Brian “Fox” Ellis gave the audience a rare look at Herbert Hoover in front of 455 people Saturday night as the last performer for the 2017 High Plains Chautauqua.
The foundation for his performance came from Hoover’s speech on Armistice Day, 1929. But Hoover isn’t remembered as a great public speaker, Ellis said, so he showed the audience Hoover’s humorous and friendly side preparing for the Armistice Day address, even using some of Hoover’s own jokes.
Ellis, of Bishop Hill, Ill., has been a professional historical actor for 37 years. He got his start as a traditional storyteller, but the commissions started rolling in for his portrayal of historical characters. He specializes in historical scientists, which is part of why he enjoyed playing Hoover.
Hoover’s work as an engineer, mineralogist and geologist gave him the skills he needed to head the American Relief Administration after World War I. His work feeding the people of Central and Eastern Europe is credited with saving more than 26 million lives.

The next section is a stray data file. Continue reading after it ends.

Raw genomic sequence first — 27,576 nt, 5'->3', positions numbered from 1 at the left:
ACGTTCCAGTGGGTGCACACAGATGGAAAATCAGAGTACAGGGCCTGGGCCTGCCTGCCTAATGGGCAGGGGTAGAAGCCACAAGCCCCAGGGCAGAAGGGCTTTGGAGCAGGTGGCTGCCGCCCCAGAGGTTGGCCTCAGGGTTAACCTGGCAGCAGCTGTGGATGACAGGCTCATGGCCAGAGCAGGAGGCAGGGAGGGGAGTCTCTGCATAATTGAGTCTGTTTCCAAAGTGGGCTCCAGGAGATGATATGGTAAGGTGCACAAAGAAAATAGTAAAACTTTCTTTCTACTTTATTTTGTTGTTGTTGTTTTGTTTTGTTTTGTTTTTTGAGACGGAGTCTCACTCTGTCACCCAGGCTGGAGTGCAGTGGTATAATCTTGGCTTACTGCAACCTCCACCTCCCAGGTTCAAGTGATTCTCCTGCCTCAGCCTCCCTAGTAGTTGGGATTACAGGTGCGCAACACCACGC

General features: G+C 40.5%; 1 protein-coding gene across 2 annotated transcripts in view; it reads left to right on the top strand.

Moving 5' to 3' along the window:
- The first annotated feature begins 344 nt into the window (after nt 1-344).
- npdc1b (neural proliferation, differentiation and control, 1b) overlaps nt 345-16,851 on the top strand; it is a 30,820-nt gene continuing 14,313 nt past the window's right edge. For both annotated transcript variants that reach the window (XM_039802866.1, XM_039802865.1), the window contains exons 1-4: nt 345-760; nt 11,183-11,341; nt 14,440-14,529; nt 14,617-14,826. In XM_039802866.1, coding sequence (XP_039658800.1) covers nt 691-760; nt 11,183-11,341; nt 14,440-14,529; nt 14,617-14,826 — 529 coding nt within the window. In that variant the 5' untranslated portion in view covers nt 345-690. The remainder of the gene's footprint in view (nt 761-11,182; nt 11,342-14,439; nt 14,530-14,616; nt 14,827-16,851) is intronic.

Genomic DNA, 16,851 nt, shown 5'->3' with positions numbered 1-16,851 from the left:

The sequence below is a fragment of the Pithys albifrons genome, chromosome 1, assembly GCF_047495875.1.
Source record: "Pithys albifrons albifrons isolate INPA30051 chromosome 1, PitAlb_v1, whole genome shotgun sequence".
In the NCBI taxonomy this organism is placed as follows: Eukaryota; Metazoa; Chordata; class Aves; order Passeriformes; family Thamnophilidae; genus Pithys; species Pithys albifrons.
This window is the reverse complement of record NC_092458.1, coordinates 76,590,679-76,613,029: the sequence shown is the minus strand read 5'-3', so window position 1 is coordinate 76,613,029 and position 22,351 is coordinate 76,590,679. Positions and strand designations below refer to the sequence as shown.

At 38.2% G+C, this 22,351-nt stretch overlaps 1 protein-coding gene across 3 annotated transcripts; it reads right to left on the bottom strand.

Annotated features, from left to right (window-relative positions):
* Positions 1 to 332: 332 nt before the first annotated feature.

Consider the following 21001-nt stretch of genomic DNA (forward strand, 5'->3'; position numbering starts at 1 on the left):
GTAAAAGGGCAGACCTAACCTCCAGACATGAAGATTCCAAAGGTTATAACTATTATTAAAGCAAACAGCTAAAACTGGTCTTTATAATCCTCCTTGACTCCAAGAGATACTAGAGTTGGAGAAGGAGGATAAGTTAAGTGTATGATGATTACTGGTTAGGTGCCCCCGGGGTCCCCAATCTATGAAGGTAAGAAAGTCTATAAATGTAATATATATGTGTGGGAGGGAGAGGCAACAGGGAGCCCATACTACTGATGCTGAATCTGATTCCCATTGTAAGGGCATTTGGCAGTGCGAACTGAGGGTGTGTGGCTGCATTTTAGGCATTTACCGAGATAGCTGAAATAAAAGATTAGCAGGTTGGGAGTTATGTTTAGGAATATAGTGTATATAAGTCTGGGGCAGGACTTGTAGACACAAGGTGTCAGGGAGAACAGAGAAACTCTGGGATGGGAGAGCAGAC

Ellis shares more about his own work, as well as Hoover’s:
Question — How do you study, especially to capture the historical figure’s character and personality?
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Answer — Hoover’s been my easiest because he’s a great speechwriter. As a president, all of his speeches are available online. And he was at the dawn of television — before he was president, he was the secretary of commerce. Before we had an FCC, it was the commerce department that regulated radio and television, and so his voice was literally the first voice to be broadcast across the nation. And his face was one of the first faces to be broadcast on television. So I…
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